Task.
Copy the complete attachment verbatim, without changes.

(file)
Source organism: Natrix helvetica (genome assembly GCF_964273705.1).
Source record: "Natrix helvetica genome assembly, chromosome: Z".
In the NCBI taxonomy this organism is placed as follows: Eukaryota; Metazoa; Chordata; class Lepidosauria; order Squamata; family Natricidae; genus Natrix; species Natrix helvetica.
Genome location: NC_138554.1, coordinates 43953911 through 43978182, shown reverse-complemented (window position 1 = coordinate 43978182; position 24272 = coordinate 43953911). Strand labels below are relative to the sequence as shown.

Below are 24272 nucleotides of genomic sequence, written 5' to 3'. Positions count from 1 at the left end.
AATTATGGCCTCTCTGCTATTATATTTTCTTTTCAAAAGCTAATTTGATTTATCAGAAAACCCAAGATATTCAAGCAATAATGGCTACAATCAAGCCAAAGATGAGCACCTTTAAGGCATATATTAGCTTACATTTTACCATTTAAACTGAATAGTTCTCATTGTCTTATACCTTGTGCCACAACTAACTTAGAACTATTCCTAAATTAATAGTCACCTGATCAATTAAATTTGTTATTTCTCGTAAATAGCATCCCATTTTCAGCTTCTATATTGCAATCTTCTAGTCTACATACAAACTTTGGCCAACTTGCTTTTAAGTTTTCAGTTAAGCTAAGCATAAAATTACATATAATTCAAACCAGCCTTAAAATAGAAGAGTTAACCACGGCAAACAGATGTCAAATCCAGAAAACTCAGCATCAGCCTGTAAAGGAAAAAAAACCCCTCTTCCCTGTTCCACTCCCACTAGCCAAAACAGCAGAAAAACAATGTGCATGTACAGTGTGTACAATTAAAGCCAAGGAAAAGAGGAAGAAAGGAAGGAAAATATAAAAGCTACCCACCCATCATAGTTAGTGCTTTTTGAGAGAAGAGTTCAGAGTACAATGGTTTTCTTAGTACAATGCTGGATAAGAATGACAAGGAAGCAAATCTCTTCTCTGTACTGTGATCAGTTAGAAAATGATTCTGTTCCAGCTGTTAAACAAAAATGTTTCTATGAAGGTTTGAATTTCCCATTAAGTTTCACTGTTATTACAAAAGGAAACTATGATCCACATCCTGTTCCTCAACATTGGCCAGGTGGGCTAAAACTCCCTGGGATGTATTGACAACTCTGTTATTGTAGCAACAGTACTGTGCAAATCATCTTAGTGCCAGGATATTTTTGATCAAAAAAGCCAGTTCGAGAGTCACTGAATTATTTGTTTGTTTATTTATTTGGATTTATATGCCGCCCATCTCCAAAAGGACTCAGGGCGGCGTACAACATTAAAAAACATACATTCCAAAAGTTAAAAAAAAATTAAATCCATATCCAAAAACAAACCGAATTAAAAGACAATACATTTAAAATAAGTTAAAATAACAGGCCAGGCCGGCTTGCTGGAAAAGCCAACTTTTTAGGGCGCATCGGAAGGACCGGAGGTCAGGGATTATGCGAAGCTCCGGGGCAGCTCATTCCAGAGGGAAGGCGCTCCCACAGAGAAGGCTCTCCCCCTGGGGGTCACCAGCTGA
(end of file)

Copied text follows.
Source organism: Natrix helvetica (genome assembly GCF_964273705.1).
Source record: "Natrix helvetica genome assembly, chromosome: Z".
In the NCBI taxonomy this organism is placed as follows: Eukaryota; Metazoa; Chordata; class Lepidosauria; order Squamata; family Natricidae; genus Natrix; species Natrix helvetica.
Genome location: NC_138554.1, coordinates 43953911 through 43978182, shown reverse-complemented (window position 1 = coordinate 43978182; position 24272 = coordinate 43953911). Strand labels below are relative to the sequence as shown.

Below are 24272 nucleotides of genomic sequence, written 5' to 3'. Positions count from 1 at the left end.
AATTATGGCCTCTCTGCTATTATATTTTCTTTTCAAAAGCTAATTTGATTTATCAGAAAACCCAAGATATTCAAGCAATAATGGCTACAATCAAGCCAAAGATGAGCACCTTTAAGGCATATATTAGCTTACATTTTACCATTTAAACTGAATAGTTCTCATTGTCTTATACCTTGTGCCACAACTAACTTAGAACTATTCCTAAATTAATAGTCACCTGATCAATTAAATTTGTTATTTCTCGTAAATAGCATCCCATTTTCAGCTTCTATATTGCAATCTTCTAGTCTACATACAAACTTTGGCCAACTTGCTTTTAAGTTTTCAGTTAAGCTAAGCATAAAATTACATATAATTCAAACCAGCCTTAAAATAGAAGAGTTAACCACGGCAAACAGATGTCAAATCCAGAAAACTCAGCATCAGCCTGTAAAGGAAAAAAAACCCCTCTTCCCTGTTCCACTCCCACTAGCCAAAACAGCAGAAAAACAATGTGCATGTACAGTGTGTACAATTAAAGCCAAGGAAAAGAGGAAGAAAGGAAGGAAAATATAAAAGCTACCCACCCATCATAGTTAGTGCTTTTTGAGAGAAGAGTTCAGAGTACAATGGTTTTCTTAGTACAATGCTGGATAAGAATGACAAGGAAGCAAATCTCTTCTCTGTACTGTGATCAGTTAGAAAATGATTCTGTTCCAGCTGTTAAACAAAAATGTTTCTATGAAGGTTTGAATTTCCCATTAAGTTTCACTGTTATTACAAAAGGAAACTATGATCCACATCCTGTTCCTCAACATTGGCCAGGTGGGCTAAAACTCCCTGGGATGTATTGACAACTCTGTTATTGTAGCAACAGTACTGTGCAAATCATCTTAGTGCCAGGATATTTTTGATCAAAAAAGCCAGTTCGAGAGTCACTGAATTATTTGTTTGTTTATTTATTTGGATTTATATGCCGCCCATCTCCAAAAGGACTCAGGGCGGCGTACAACATTAAAAAACATACATTCCAAAAGTTAAAAAAAAATTAAATCCATATCCAAAAACAAACCGAATTAAAAGACAATACATTTAAAATAAGTTAAAATAACAGGCCAGGCCGGCTTGCTGGAAAAGCCAACTTTTTAGGGCGCATCGGAAGGACCGGAGGTCAGGGATTATGCGAAGCTCCGGGGCAGCTCATTCCAGAGGGAAGGCGCTCCCACAGAGAAGGCTCTCCCCCTGGGGGTCACCAGCTGA